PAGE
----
Networking with avalanche professionals

Avy professionals meet on a regular basis to share ideas and find ways to spread information to the rest of the winter sports world

by Lori and Randy Zacaruk

This amount of compaction is extreme. All the near-surface layers have been aggressively mixed together by the many tracks. Depending on the type of weak layer and its depth in the snowpack, it is possible that the near-surface layers of this area have been mechanically stabilized. photo courtesy Lori Zacaruk

Ski areas and backcountry ski operations rely on ski compaction or layer disturbance to help stabilize the snowpack. But many questions about compaction remain. For example, why does heavy compaction sometimes fail to reach basal layers? Is one swipe enough to really disturb a layer of surface hoar?

Compaction was one of the seminar topics at the week-long International Snow Science Workshop (ISSW) in Banff, Alberta, this fall. Panelists from ski areas and backcountry-guiding operations discussed how they monitor and manage the compaction process along with some of their successes and failures.

This slope has a few tracks on it. Is it enough to affect the stability over time? photo courtesy Lori Zacaruk

A little history

The ISSW began in Banff in 1976 when 120 delegates came together to network and share knowledge regarding snow science and practical avalanche forecasting. These bi-annual conferences alternate locations within Canada, the United States and other locations—just last year, the first ISSW was held in Europe. These meetings have grown to almost 1,000 delegates from 20 countries.

Over the last 15 years, Zac’s Tracs has participated in five of these conferences: Penticton, B.C., Lake Tahoe, California, Whistler, B.C., Banff, Alberta, and Alaska. What draws the company is the mixture of researcher and practitioner presentations. The researchers present the science to improve understanding of how and why avalanches occur and provide tools and observations that can be used to help industry and recreationalists stay safer and have more fun. The guides, snow safety personnel and recreationalists share their practical experiences of applying (or not applying) the science. The result is a sharing of what worked, what didn’t and what could be done differently. It is a continual cycle that is necessary for advancement. 

The avalanche industry is very small. Conferences like the ISSW are incredible opportunities to meet the world’s great minds in one place. Sharing knowledge and experience in an open public forum such as this speeds up the dissemination of information and helps save lives as more people in more countries adopt new ideas quicker.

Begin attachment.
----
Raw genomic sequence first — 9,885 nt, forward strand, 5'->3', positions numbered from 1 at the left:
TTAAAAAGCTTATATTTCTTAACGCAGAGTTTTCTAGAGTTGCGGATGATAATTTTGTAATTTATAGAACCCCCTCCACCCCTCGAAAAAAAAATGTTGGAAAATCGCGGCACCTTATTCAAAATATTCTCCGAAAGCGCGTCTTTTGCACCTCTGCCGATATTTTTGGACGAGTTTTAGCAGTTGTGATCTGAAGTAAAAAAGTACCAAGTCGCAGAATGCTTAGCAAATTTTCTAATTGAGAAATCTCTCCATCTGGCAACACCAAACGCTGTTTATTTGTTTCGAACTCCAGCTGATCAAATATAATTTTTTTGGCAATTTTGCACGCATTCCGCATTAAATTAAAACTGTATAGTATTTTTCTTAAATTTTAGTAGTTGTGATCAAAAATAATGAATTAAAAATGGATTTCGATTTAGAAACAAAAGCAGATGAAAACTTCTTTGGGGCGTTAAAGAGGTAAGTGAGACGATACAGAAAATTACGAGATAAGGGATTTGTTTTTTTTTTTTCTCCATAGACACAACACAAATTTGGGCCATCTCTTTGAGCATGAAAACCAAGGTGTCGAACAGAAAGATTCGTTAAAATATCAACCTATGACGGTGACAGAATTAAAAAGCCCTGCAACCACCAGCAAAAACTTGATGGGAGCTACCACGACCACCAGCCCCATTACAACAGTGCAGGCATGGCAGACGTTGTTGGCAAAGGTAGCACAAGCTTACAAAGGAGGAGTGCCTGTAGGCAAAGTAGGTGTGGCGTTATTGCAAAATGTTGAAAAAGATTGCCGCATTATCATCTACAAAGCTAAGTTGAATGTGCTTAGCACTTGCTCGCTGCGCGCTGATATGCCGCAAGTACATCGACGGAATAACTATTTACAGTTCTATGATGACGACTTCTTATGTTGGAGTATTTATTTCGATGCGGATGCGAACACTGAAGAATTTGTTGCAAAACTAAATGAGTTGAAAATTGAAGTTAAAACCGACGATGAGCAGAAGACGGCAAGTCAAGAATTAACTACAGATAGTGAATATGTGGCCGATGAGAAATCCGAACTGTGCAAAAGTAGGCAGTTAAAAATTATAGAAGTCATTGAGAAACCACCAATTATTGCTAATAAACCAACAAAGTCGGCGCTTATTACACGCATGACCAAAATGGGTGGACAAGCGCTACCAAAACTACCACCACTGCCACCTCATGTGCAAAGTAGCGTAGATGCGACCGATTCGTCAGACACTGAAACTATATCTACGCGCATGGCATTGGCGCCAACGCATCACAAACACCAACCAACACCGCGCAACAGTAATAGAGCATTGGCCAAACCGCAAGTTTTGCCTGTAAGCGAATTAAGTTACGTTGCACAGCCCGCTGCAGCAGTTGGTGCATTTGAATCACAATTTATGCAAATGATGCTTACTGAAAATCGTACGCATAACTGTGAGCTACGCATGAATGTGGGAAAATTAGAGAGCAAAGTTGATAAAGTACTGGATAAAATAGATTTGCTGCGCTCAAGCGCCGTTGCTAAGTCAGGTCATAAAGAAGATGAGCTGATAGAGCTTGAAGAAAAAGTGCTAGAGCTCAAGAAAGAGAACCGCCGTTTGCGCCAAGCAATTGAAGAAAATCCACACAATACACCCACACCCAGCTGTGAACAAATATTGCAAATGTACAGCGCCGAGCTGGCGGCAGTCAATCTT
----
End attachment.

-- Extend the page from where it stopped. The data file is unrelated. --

Zac's Tracs has been incorporating the new knowledge, photos and stories into its training programs for many years, thanks to professionals from Alaska, Utah, Montana, Switzerland, Austria and Sweden, for example. Some of this material improves the introductory classes, such as the Avalanche Skills Training (AST) Level 1; however, it is in classes like the AST Level 2 where the students have the foundational skills and vocabulary necessary to talk about these higher level concepts. 

The truth about compaction

Compaction is a topic that really interests Zac's Tracs as it has many high-use snowmobile areas that get plastered with tracks on a regular basis. Assuming that the compaction happens when the layer of concern is close enough to the surface to be disturbed . . . how much compaction is required before a person could feel comfortable that the slope can be trusted?

The further a person rides from the trailhead, the fewer tracks they find. Stability created by compaction can give riders a false sense of security if they make their riding decisions for the day based on their observations gathered in higher traffic areas early in their ride. photo courtesy Lori Zacaruk

Looking for the answer to this question? Take an AST 2 workshop or Zac’s Tracs evening AST 1.5 workshop this season! We look forward to challenging you to apply your knowledge to real-life decision-making situations.

After all, isn’t this the point of the training in the first place? I doubt you took the AST course just for the fancy certificate. 

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